HONG KONG—Assets under management at Ant Group Co.’s highly popular money-market fund fell to their lowest level in years after pressure from China’s regulators forced the company to sit out an industrywide boom.
Data for the second quarter, released Wednesday, showed that the Tianhong Yu’e Bao money-market fund had the equivalent of $120.4 billion of assets at the end of June, down 20% percent from three months earlier to a level last seen in late 2016. Last autumn, before Chinese regulators forced Ant to call off its blockbuster initial public offering, the giant fund had more than $180 billion in assets under management.
Ant is the majority shareholder in Tianhong Asset Management, the company that manages the eight-year-old mutual fund. The fund’s name means “leftover treasure,” and it is sold on Ant’s ubiquitous Alipay app. Close to half of China’s population was invested in it at the end of 2020, and many have stashed money in their digital wallets in the money-market fund to earn income before spending it.
At its peak in early 2018, the fund managed assets totaling 1.69 trillion yuan, the equivalent of $260.6 billion at present exchange rates, and was the largest such vehicle in the world. It used to produce returns far in excess of Chinese bank deposit rates by buying bank certificates of deposit and other higher-yielding products. Its rapid growth and large size drew regulatory scrutiny at the time, leading Ant to impose investment caps and open up its Yu’e Bao money-market investing platform to rival products.
The caps were subsequently scrapped after the giant fund started shrinking and losing investors to other funds.
More recently, the original Tianhong Yu’e Bao fund has come under fresh pressure. In April this year, as part of a five-point overhaul of Ant, Chinese financial regulators ordered Ant to reduce the flagship fund’s assets under management further.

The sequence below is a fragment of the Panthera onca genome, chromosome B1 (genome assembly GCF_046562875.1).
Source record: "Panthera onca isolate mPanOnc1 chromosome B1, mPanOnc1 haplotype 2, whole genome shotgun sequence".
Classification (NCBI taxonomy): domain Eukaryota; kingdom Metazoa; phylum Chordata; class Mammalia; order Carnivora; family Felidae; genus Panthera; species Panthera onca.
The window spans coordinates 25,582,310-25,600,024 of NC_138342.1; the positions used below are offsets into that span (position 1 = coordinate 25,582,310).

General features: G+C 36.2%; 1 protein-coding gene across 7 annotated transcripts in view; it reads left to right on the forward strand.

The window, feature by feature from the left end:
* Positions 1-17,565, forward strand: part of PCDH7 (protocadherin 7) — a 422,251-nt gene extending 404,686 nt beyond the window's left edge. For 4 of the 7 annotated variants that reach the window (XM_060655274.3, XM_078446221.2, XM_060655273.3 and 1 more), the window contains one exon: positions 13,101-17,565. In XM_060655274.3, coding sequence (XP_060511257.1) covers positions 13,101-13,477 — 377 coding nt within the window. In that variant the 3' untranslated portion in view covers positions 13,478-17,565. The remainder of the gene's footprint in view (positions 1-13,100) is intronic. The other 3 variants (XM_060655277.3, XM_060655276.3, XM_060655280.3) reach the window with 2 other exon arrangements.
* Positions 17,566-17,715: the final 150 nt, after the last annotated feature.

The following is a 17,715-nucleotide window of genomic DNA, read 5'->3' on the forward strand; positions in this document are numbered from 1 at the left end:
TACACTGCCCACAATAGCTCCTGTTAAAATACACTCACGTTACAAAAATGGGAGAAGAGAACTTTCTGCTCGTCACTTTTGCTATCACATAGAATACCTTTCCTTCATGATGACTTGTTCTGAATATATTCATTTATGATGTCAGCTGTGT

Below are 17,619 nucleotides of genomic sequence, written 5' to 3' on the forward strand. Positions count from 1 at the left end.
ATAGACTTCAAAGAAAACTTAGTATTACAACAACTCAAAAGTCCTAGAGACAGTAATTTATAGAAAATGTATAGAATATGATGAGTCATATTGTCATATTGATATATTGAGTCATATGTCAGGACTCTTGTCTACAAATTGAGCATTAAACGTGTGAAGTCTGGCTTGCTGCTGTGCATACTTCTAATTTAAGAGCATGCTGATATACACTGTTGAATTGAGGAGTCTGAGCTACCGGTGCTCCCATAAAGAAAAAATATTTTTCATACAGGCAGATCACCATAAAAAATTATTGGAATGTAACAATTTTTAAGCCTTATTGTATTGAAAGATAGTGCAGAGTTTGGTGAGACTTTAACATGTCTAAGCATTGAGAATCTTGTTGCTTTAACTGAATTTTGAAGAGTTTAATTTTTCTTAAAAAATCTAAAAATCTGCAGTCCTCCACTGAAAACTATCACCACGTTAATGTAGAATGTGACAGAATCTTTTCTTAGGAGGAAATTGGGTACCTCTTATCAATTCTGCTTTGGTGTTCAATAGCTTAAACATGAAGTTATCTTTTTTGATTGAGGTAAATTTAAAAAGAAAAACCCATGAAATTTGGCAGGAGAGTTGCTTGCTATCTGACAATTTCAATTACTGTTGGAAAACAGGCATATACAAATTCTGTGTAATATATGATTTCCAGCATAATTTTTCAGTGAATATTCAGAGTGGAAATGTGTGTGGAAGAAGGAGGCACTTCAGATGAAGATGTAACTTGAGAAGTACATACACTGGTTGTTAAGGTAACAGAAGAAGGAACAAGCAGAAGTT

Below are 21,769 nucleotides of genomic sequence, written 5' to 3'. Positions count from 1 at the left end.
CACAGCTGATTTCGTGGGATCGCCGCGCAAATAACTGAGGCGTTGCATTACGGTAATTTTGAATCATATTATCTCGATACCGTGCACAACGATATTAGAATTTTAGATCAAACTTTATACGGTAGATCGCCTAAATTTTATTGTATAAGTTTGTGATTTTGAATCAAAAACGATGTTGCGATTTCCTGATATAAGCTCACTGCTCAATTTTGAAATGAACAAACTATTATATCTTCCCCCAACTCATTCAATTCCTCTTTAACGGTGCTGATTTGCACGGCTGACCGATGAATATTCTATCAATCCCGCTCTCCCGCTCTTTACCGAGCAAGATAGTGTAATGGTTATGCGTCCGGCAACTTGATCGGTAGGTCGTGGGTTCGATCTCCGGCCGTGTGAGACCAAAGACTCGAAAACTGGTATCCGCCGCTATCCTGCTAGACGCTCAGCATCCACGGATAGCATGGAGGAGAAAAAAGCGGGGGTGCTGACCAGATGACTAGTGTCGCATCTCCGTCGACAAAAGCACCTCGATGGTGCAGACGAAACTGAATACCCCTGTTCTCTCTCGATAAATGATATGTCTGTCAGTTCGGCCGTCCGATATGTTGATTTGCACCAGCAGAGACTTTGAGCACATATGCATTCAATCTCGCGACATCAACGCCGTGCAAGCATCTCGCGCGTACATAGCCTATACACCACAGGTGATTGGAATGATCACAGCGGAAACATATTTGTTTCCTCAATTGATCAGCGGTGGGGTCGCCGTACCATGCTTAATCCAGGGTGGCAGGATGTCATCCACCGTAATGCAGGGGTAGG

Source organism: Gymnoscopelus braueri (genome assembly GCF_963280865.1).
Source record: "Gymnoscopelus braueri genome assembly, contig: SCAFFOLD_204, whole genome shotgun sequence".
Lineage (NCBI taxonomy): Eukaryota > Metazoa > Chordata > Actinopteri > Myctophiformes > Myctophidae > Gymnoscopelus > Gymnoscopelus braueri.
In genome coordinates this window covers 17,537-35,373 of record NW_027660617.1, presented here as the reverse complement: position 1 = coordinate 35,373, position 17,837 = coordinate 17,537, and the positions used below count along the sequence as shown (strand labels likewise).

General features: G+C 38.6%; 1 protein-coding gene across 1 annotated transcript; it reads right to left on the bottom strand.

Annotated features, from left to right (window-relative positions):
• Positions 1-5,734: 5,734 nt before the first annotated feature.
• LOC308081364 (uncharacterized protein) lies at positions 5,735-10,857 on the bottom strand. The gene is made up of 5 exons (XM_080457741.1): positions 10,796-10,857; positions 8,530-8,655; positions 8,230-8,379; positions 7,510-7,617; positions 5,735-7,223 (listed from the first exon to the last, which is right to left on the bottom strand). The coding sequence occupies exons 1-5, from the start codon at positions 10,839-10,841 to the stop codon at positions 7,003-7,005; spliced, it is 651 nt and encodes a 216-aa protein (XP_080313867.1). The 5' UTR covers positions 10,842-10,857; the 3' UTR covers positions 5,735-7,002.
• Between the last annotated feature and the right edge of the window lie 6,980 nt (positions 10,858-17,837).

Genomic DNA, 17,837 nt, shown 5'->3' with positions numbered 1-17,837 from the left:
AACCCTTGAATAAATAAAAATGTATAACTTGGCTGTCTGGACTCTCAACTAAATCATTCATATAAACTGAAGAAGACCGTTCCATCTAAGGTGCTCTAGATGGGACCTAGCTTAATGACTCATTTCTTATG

Officials said the fund, which serves hundreds of millions of small investors, would need to shrink to avoid posing a risk to the financial system, though they didn’t specify an appropriate size for it, people familiar with the matter said. In response to the April order, the fund has refrained from chasing better yields or actively promoting itself to investors, the people said.
One concern was that Ant could be weakened by the broader restructuring, and if Ant were to run into trouble, that could spill over through Tianhong Yu’e Bao into the financial markets, one of the people said. The earlier pressure to shrink the flagship fund had ceased in early 2019, this person said.
In a brief commentary accompanying its second-quarter report Wednesday, the fund’s managers said interest rates in China have been on a slight downward trend because of abundant liquidity in the financial system and the country’s prudent monetary policy. They added that China’s economy has been on a recovery trend but that momentum slowed in the second quarter.
Write to Xie Yu at Yu.Xie@wsj.com
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Assets in Ant Group’s Flagship Money-Market Fund Tumble to 2016 Levels Source link Assets in Ant Group’s Flagship Money-Market Fund Tumble to 2016 Levels